Lithium Boom Is Coming, Just not Overnight
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Lithium miners are bulking up for a booming future when electric cars go mainstream. But speed bumps loom, with prices tumbling on a burst of new production and demand growth slowing in China.
Between mid-2015 and mid-2018, prices for lithium, the soft, silvery-white metal crucial for rechargeable batteries, almost tripled as the world’s fleet of electric vehicles hit the 5 million mark, and the auto industry began to fret over the supply of raw materials.
That sparked the opening of six lithium mines in Australia since 2017 as companies raced to gain from an evolving technology. But while the EV boom is coming, it isn’t here yet. Sales growth is slowing in China, the top market, and the drive to fill the battery supply chain has cooled. The result: a 30% price plunge for lithium that is spurring concern over where the bottom may lie.
“The latest EV data did reveal slowing growth, inferring that on top of excess supply, demand is now a problem,” Vivienne Lloyd and other analysts at Macquarie Capital Ltd. wrote in a report this month. “The key interest for investors should be who is likely to survive.”
In the first quarter of 2019, sales of electric vehicles in China, the largest market for EVs, grew by about 90% compared with a year earlier. While that sounds impressive, it is half the growth seen between 2017 and 2018, according to Nikolas Soulopoulos at Bloomberg in London.
Meanwhile, lithium output in Australia, the world’s leading producer, is expected to rise about 23% over the next two years. And last month, the mining minister for No. 2 Chile, Baldo Prokurica, said the current administration was seeking to double that country’s production within four years.
Lithium producers face other pricing hurdles as well, including a slowdown in the world’s ability to convert mined ore into lithium materials. Some converters in China reported delayed expansion due to overly aggressive project time lines, extended periods to commission their facilities, and tightened credit, according to a July report by Orocobre Ltd.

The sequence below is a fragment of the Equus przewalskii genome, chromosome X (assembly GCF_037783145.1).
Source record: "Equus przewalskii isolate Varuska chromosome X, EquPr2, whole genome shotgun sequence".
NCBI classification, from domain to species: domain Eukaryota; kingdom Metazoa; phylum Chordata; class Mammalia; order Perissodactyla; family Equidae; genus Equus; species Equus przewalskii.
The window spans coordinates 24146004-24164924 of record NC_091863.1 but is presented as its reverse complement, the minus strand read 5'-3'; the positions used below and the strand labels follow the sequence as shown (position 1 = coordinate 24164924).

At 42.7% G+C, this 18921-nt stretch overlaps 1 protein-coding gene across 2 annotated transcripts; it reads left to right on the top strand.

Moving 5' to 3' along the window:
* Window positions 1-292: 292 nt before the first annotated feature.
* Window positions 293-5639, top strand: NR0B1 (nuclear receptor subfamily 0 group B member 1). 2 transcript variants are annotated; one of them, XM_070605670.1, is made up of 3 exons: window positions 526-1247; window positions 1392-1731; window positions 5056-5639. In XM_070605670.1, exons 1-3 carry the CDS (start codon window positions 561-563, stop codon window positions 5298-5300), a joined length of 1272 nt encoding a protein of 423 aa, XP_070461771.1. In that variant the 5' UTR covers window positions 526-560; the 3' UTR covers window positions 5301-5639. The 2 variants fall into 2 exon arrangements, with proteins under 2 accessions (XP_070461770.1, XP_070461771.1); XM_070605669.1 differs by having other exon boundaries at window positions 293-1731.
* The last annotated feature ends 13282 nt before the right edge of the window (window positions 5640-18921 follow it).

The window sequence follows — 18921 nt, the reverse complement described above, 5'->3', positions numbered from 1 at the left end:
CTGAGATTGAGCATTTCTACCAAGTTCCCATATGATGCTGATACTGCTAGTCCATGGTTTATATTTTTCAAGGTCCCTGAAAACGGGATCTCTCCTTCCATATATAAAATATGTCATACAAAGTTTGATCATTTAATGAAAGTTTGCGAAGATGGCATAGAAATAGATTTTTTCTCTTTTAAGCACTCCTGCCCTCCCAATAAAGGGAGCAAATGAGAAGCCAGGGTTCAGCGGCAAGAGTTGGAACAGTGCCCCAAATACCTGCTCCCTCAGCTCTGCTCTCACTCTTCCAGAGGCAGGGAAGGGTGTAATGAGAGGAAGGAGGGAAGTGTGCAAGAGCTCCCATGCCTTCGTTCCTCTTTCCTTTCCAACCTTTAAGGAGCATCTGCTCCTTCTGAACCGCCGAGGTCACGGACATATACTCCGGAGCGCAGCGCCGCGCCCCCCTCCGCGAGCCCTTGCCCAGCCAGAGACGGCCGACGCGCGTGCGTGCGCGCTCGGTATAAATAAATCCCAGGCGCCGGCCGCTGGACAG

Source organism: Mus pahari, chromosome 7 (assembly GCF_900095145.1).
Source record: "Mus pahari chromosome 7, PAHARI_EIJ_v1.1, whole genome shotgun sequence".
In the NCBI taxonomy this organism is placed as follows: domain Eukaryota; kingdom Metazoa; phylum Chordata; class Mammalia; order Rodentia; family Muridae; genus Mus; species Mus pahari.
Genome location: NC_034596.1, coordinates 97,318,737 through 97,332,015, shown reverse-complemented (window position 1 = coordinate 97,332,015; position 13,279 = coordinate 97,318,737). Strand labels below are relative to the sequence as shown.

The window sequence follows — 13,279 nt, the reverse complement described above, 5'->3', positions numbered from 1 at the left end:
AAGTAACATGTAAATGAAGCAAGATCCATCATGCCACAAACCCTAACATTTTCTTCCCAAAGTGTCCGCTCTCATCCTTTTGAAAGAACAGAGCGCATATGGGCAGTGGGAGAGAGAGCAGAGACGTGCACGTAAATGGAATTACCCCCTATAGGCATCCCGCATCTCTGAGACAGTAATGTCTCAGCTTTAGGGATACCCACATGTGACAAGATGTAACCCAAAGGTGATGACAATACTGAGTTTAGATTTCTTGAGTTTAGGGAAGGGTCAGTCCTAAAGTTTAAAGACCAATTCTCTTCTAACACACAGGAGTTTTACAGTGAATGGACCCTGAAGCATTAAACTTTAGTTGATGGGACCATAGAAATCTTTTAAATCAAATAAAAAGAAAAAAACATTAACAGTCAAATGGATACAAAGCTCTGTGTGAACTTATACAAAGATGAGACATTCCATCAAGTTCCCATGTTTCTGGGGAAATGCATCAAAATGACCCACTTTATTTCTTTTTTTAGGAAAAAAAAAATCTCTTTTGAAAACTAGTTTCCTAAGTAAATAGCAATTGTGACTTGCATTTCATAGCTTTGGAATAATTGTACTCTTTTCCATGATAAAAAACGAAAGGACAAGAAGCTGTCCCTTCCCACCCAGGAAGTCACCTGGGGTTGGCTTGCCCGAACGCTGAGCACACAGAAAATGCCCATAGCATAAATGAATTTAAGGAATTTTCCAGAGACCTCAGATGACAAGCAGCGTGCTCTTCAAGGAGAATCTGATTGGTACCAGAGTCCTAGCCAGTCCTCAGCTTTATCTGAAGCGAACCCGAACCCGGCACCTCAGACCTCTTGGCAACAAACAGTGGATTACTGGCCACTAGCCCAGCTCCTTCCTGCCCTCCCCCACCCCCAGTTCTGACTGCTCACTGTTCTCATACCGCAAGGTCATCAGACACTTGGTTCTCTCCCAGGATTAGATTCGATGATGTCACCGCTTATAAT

In response to the delays, Perth-based Pilbara said in June that it planned to temporarily slow the pace of production.
Even though the long-term demand outlook still looks strong, some producers are lowering their earnings forecasts for the short-term. Earlier this year, Belgium-based Umicore SA, the world’s largest lithium ion cathode maker, lowered its earnings guidance through the end of 2019, citing weaker demand and the shutdown of energy storage systems in South Korea.
While Umicore said it expects “significant growth in revenues and earnings in 2020,” its previous projections of 100,000 tons of cathode materials sales in 2019 and 175,000 tons capacity by the end of 2021 are now on a 12- to 18-month lag.
Top lithium miner Albemarle Corp. and Livent Corp. also cited weakening demand and low prices as the cause of business headwinds and production delays.
“There’s a trade-off,” said Joel Jackson, an analyst at BMO Capital Markets.
“[Producers] see that electric vehicles will take off years from now, and they want to be the dominant players in 2023, 2025, 2030,” Jackson said. “So they’ll try to build out what they believe will be the supply needed to service lithium demand years from now, and they want to get their products out there first.”
By 2025, the market for mined lithium raw material may be worth $20 billion, compared with $43 billion for refined products and $424 billion for battery cells, according to a base case scenario outlined in a 2018 study published by the Australia-based Association of Mining and Exploration Companies.
By 2030, the supply of lithium-ion batteries will need to increase by more than 10-fold, Bloomberg forecasts, with electric vehicles to accounting for more than 70% of that demand.